Re-examining Martin Luther’s response to the Problem of Evil: A Project of Theological Revisionism and Construction.
Date: 17 April 2023
Thesis or dissertation
University of Exeter
MbyRes in Theology
This research attempts two things. Firstly, it seeks to demonstrate that dominant interpretive models have held sway in Luther scholarship, and that these readings significantly mar and frustrate attempts to explore and construct Luther’s theodicy. Secondly – and free from these interpretive prisms – this research will embark on a ...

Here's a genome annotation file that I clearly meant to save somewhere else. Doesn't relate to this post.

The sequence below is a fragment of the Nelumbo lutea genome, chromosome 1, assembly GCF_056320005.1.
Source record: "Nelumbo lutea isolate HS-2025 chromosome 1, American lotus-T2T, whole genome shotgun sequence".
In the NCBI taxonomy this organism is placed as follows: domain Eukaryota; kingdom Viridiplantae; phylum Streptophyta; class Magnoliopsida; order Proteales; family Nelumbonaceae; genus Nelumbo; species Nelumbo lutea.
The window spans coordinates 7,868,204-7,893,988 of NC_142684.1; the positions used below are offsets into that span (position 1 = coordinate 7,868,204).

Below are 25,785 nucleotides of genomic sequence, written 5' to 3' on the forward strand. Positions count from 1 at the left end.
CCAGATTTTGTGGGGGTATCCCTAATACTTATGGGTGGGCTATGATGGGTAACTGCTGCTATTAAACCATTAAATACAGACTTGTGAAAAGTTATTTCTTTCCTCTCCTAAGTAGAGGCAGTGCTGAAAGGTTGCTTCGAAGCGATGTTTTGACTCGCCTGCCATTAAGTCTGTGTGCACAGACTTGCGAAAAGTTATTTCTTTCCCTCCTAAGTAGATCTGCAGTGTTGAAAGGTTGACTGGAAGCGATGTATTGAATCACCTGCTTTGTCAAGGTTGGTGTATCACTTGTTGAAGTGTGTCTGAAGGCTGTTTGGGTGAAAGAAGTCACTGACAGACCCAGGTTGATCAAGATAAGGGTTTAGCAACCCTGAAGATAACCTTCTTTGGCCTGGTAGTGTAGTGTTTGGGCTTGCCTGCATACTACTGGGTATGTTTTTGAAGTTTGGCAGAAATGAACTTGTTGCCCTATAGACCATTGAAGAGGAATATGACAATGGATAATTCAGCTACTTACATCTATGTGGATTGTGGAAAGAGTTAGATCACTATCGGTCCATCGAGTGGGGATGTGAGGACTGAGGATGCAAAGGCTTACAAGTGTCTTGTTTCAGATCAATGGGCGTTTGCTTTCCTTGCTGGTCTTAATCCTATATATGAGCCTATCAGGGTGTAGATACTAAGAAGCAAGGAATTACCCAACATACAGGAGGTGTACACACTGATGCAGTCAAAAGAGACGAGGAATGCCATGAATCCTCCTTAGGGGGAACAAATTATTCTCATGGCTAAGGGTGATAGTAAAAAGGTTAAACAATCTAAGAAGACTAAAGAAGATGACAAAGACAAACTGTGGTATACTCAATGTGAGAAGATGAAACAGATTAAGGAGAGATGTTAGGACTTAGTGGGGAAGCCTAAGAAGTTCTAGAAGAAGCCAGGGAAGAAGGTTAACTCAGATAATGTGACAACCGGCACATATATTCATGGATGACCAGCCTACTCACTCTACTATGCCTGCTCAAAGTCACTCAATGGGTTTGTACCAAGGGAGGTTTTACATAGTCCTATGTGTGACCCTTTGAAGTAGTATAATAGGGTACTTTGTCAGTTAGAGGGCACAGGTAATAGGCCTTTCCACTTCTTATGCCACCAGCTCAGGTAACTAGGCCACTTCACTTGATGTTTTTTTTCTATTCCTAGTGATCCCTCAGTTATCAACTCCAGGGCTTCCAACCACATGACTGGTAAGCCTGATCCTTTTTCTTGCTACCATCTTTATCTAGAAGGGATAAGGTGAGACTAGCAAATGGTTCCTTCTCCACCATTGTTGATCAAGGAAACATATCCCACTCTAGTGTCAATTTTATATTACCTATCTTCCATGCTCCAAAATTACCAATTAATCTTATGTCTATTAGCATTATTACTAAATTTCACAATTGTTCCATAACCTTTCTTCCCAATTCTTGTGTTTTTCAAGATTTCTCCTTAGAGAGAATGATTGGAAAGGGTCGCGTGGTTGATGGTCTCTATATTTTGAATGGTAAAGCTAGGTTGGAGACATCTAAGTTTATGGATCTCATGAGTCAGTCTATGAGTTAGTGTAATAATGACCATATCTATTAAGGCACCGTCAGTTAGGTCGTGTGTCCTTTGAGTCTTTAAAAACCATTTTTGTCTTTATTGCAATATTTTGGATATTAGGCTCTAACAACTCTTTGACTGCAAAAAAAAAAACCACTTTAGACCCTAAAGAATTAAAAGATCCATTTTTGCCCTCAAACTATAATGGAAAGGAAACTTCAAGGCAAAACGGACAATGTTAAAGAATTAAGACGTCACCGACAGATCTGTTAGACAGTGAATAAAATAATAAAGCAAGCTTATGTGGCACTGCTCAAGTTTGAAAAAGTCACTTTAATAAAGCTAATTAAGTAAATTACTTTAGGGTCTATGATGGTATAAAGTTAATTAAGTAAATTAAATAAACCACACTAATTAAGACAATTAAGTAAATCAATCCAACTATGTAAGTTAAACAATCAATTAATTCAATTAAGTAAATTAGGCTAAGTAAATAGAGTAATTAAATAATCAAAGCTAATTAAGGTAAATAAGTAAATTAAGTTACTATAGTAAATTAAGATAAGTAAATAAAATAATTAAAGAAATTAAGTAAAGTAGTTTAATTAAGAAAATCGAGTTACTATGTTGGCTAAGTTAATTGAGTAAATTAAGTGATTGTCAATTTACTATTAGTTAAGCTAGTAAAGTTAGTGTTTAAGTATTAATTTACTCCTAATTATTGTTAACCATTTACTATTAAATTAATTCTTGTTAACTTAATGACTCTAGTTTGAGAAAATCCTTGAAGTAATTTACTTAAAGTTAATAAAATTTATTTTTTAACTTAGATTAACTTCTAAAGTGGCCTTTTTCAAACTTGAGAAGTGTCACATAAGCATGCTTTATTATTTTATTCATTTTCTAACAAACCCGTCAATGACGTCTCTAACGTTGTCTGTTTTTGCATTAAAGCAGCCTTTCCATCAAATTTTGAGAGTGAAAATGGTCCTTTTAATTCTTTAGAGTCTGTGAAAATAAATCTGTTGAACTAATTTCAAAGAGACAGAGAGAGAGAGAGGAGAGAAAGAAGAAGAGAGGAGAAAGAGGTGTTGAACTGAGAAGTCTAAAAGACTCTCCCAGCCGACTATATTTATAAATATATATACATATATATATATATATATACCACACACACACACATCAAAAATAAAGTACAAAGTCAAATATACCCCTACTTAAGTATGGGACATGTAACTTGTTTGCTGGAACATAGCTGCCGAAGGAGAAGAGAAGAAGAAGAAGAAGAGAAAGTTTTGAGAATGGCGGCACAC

This research attempts two things. Firstly, it seeks to demonstrate that dominant interpretive models have held sway in Luther scholarship, and that these readings significantly mar and frustrate attempts to explore and construct Luther’s theodicy. Secondly – and free from these interpretive prisms – this research will embark on a project of theodicean construction that redresses the gaps in the literature, offering a hitherto unexplored aspect of Luther’s work. The problem of evil is the human aporia; confronting its nature leads to a riddle that touches every individual. Given Luther’s lasting influence today, if scholarship has ‘missed’ Luther’s response to the problem of evil, much may be gained through such a re-examination. Furthermore, recent scholarship now lends itself to a ‘Martin Luther: Theodicy Construction’ project. A recent scholarly trend elevates Luther’s engagement with the experiential and existential dimension of being human (the ‘Pastoral Luther’). Reorienting Luther’s message in the service of others is a vital new perspective on Luther. But the ‘pastoral’ Luther has not been taken far enough: this interpretive prism has not been explored in relation to Luther’s response to evil. A suspicion exists that philosophically abstract theodicies are, today, theologically bankrupt. Yet reading the ‘pastoral’ Luther with an original interpretive lens that asks the reformer one central question – ‘given that evil exists, how should I live and ‘be’ in the world?’ – speaks directly to this need for practical responses to suffering. It will be argued that far from an attitude of passivity and resignation, Luther’s theodicy was rooted in active participation in this life as the very means of combating and resisting evil. This research will show that 3 Luther’s overlooked theological approach to the problem of evil is illuminating and enriching, even and especially as a practical, twenty-first-century guide to evil in our midst.
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